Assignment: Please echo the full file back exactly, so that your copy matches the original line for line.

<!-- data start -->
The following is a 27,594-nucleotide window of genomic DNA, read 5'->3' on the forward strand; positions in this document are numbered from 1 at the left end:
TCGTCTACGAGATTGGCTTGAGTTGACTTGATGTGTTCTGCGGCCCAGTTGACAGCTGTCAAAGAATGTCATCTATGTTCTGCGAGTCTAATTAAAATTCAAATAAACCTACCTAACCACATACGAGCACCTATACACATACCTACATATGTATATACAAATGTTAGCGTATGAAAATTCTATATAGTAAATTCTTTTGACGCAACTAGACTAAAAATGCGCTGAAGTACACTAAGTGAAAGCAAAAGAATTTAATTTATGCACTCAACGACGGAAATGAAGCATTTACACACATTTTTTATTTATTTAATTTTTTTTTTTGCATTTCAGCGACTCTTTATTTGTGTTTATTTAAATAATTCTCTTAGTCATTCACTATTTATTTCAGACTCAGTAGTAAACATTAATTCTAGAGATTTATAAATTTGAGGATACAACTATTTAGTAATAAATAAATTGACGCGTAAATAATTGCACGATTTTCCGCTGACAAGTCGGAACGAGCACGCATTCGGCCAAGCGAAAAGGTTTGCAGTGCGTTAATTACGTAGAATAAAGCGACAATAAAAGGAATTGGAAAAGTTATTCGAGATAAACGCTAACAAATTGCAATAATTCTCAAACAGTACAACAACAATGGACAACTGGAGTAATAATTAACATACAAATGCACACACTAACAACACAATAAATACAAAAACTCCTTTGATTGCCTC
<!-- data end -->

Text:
The following is a 27,594-nucleotide window of genomic DNA, read 5'->3' on the forward strand; positions in this document are numbered from 1 at the left end:
TCGTCTACGAGATTGGCTTGAGTTGACTTGATGTGTTCTGCGGCCCAGTTGACAGCTGTCAAAGAATGTCATCTATGTTCTGCGAGTCTAATTAAAATTCAAATAAACCTACCTAACCACATACGAGCACCTATACACATACCTACATATGTATATACAAATGTTAGCGTATGAAAATTCTATATAGTAAATTCTTTTGACGCAACTAGACTAAAAATGCGCTGAAGTACACTAAGTGAAAGCAAAAGAATTTAATTTATGCACTCAACGACGGAAATGAAGCATTTACACACATTTTTTATTTATTTAATTTTTTTTTTTGCATTTCAGCGACTCTTTATTTGTGTTTATTTAAATAATTCTCTTAGTCATTCACTATTTATTTCAGACTCAGTAGTAAACATTAATTCTAGAGATTTATAAATTTGAGGATACAACTATTTAGTAATAAATAAATTGACGCGTAAATAATTGCACGATTTTCCGCTGACAAGTCGGAACGAGCACGCATTCGGCCAAGCGAAAAGGTTTGCAGTGCGTTAATTACGTAGAATAAAGCGACAATAAAAGGAATTGGAAAAGTTATTCGAGATAAACGCTAACAAATTGCAATAATTCTCAAACAGTACAACAACAATGGACAACTGGAGTAATAATTAACATACAAATGCACACACTAACAACACAATAAATACAAAAACTCCTTTGATTGCCTC